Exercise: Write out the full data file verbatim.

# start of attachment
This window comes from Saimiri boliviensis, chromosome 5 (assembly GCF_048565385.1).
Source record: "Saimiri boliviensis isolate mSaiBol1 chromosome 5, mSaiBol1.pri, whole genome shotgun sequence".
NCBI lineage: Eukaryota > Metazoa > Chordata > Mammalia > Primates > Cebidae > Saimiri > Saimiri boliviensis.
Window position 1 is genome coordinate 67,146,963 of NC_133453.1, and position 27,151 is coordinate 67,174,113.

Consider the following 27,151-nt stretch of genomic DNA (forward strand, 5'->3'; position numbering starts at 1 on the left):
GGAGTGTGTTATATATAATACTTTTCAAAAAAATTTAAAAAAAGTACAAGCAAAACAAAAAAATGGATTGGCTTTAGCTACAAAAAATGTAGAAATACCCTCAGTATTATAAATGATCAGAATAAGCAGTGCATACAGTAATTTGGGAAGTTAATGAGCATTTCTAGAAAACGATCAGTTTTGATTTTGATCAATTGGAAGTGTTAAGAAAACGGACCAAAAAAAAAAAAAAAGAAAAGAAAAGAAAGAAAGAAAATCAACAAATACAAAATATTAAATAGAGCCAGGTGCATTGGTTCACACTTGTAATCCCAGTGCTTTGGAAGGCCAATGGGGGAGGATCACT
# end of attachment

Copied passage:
This window comes from Saimiri boliviensis, chromosome 5 (assembly GCF_048565385.1).
Source record: "Saimiri boliviensis isolate mSaiBol1 chromosome 5, mSaiBol1.pri, whole genome shotgun sequence".
NCBI lineage: Eukaryota > Metazoa > Chordata > Mammalia > Primates > Cebidae > Saimiri > Saimiri boliviensis.
Window position 1 is genome coordinate 67,146,963 of NC_133453.1, and position 27,151 is coordinate 67,174,113.

Consider the following 27,151-nt stretch of genomic DNA (forward strand, 5'->3'; position numbering starts at 1 on the left):
GGAGTGTGTTATATATAATACTTTTCAAAAAAATTTAAAAAAAGTACAAGCAAAACAAAAAAATGGATTGGCTTTAGCTACAAAAAATGTAGAAATACCCTCAGTATTATAAATGATCAGAATAAGCAGTGCATACAGTAATTTGGGAAGTTAATGAGCATTTCTAGAAAACGATCAGTTTTGATTTTGATCAATTGGAAGTGTTAAGAAAACGGACCAAAAAAAAAAAAAAAGAAAAGAAAAGAAAGAAAGAAAATCAACAAATACAAAATATTAAATAGAGCCAGGTGCATTGGTTCACACTTGTAATCCCAGTGCTTTGGAAGGCCAATGGGGGAGGATCACT